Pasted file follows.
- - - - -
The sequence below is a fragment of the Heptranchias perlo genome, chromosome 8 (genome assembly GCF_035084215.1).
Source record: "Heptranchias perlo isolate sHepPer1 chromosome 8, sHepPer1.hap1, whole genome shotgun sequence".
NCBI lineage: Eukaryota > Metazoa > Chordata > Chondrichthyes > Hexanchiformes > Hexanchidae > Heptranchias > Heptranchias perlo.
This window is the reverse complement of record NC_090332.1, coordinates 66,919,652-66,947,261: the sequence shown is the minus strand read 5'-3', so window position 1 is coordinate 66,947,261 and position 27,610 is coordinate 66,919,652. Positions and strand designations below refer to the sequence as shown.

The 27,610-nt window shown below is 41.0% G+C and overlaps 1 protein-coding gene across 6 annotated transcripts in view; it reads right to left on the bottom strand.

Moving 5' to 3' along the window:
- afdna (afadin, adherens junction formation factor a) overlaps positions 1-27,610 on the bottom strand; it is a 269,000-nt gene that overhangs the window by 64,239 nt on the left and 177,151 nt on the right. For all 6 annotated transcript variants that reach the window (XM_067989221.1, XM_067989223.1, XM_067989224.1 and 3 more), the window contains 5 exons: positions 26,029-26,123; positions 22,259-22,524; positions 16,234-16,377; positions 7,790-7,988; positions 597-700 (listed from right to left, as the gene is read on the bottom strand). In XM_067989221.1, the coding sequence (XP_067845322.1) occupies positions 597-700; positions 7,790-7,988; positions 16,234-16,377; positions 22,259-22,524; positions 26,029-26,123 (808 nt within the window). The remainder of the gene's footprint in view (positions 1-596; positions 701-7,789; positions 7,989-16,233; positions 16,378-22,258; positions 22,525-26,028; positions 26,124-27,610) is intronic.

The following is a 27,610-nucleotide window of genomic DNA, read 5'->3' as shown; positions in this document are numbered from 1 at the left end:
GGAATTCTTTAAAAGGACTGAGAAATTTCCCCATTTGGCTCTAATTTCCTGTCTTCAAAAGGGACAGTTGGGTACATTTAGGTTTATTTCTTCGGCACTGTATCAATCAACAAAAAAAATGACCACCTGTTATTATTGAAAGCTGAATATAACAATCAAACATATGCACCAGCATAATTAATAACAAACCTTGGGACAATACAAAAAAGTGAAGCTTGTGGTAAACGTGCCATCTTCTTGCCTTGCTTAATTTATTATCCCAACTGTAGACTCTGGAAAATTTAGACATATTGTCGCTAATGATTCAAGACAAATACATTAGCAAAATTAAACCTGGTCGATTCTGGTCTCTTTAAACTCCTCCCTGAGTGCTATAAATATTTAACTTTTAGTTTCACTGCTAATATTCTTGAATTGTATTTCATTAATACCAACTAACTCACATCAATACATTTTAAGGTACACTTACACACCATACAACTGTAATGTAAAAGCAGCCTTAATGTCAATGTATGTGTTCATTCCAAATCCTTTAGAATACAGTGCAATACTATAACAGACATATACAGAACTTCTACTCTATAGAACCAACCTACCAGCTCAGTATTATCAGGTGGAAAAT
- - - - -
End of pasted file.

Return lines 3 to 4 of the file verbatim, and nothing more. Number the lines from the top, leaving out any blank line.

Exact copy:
NCBI lineage: Eukaryota > Metazoa > Chordata > Chondrichthyes > Hexanchiformes > Hexanchidae > Heptranchias > Heptranchias perlo.
This window is the reverse complement of record NC_090332.1, coordinates 66,919,652-66,947,261: the sequence shown is the minus strand read 5'-3', so window position 1 is coordinate 66,947,261 and position 27,610 is coordinate 66,919,652. Positions and strand designations below refer to the sequence as shown.